Note: Hans Rosling died of pancreatic cancer in 2017, having devoted the last years of his life to writing "Factfulness", and the book was completed by his son and daughter-in-law who were the co-founders with him of the Gapminder Foundation.

Link: Gapminder Foundation click here

'Freakonomics" by Steven D. Levitt & Stephen J. Dubner (2005)

Levitt is the unorthodox economist at the University of Chicago and Dubner is the writer on the "New York Times" who have joined forces to produce an immensely readable, but rather lightweight, book that has been a massive best-seller. They themselves summarise the ideas in the work as follows:

This is economics as you have not seen it before with academic papers turned into chapters headed by captivating questions. Their questions and my summary of their answers are as follows:
  1. What do schoolteachers and sumo wrestlers have in common? They cheat because there are economic incentives to do so.
  2. How is the Klu Klux Klan like a group of real estate agents? They achieve their influence through information asymmetry.
  3. Why do drugs dealers still live with their moms? They earn so little at the bottom of the gang hierarchy that they have no choice.
  4. Where have all the criminals gone? The most influential cause in the nationwide drop in crime in US cities is the legalisation of abortion two decades earlier, so that many of those who would have led criminal lifestyles have just not been born.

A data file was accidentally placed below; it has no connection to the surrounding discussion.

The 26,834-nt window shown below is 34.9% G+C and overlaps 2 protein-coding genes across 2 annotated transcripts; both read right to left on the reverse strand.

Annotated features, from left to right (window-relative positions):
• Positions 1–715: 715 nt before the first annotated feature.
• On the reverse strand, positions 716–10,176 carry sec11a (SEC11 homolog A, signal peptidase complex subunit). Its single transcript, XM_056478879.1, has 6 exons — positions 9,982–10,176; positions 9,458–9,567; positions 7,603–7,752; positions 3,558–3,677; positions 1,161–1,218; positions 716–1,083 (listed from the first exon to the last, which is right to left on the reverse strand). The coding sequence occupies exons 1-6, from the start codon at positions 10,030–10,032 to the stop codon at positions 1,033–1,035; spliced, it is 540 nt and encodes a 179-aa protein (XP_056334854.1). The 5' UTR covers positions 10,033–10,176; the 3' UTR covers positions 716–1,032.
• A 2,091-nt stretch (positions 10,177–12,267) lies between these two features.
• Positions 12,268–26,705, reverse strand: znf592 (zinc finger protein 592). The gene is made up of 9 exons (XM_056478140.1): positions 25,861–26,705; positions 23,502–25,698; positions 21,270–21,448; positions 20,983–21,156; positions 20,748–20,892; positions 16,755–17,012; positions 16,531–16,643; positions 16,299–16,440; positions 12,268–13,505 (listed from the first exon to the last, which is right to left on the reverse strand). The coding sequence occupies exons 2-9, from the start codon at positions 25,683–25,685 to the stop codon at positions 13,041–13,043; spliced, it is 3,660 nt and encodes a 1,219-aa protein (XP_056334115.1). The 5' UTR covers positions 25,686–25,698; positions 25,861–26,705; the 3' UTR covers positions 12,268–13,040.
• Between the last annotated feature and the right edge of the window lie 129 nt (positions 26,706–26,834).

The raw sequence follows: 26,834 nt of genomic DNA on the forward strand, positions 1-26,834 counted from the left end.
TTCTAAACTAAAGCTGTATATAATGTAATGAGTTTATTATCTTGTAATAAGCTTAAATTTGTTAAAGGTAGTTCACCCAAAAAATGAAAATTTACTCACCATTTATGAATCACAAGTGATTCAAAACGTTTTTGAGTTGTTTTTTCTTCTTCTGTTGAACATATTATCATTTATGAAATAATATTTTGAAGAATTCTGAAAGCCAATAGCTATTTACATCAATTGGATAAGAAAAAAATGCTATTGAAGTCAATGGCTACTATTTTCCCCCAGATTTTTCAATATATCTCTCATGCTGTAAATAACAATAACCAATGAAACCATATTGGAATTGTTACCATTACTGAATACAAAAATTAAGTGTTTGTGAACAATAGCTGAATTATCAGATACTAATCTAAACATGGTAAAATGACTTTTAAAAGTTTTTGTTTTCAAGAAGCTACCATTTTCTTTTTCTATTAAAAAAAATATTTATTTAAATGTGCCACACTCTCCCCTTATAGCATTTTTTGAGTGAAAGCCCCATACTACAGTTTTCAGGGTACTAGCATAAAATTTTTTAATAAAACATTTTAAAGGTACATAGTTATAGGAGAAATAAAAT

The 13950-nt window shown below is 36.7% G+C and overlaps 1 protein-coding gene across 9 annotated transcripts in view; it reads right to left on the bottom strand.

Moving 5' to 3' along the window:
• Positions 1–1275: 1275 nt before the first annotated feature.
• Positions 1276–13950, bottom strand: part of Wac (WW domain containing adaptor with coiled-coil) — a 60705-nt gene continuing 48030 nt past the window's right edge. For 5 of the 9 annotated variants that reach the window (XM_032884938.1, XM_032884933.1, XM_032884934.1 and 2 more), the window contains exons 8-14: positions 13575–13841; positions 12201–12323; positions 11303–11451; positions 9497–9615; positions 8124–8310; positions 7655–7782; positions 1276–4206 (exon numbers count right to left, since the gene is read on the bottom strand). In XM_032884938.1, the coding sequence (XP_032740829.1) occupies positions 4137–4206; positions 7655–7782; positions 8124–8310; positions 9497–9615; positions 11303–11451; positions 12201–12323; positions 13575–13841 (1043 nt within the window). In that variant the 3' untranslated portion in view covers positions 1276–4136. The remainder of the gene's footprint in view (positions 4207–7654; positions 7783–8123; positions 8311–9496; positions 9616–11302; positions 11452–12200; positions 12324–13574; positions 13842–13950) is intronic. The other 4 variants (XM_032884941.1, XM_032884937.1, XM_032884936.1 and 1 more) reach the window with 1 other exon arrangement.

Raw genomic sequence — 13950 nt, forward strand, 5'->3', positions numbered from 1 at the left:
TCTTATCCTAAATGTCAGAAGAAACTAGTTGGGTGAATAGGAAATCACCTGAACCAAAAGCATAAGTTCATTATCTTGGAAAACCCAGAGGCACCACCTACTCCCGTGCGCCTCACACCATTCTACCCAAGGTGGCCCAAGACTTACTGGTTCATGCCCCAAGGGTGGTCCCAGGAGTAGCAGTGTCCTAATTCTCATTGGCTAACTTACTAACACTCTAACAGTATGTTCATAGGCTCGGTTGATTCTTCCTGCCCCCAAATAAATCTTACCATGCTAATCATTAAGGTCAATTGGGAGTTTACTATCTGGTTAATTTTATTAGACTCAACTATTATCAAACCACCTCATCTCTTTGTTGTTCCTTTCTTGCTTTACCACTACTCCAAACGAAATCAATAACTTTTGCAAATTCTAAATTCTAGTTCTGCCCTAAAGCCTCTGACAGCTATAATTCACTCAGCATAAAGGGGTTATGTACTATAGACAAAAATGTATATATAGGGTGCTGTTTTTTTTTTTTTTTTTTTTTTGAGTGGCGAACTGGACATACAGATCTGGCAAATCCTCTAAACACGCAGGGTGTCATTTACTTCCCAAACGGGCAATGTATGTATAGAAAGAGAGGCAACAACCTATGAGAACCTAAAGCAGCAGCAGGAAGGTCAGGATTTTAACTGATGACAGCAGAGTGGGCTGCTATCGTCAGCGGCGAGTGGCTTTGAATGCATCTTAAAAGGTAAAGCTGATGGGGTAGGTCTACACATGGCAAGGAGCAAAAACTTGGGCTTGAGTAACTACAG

5. What makes a perfect parent? Essentially it is who parents are that matter and not really what they do - socio-economic status is the key variable.
  6. Would a Roshanda by any other name smell as sweet? A parent's socio-economic status tends to influence the name they give their child and in turn this status rather than the name shapes the child's life, so that a name is an indicator and not a cause of outcome.
Like a poor Chinese meal - enjoyable at the time but forgettable soon after.

"The God Delusion" by Richard Dawkins (2006)

Dawkins is a world-acclaimed evolutionary biologist who has written here a controversial bestseller that had its origins in the Channel 4's television programmes entitled "Root Of All Evil?" It is a wonderfully well-written work, showing considerable erudition and sharp thinking by its author and rarely have I read a book which resonates so strongly with my own fundamental beliefs and values.

For the most part, this is an utterly convincing book that demolishes intellectually all the arguments that have been proffered for God's existence; demonstrates why there is almost certainly no God because the power of evolution is sufficient and proper explanation for our world and our lives; explains the likely Darwinian imperatives which underly the origins of religion; exposes the utter ridiculousness of the selective, inconsistent and outrageous messages of the Bible; shows how religion is in effect attempting to fill a seeming gap for explanation, exhortation, consolation and inspiration; and argues that morality does not need a God and is perfectly effective without one.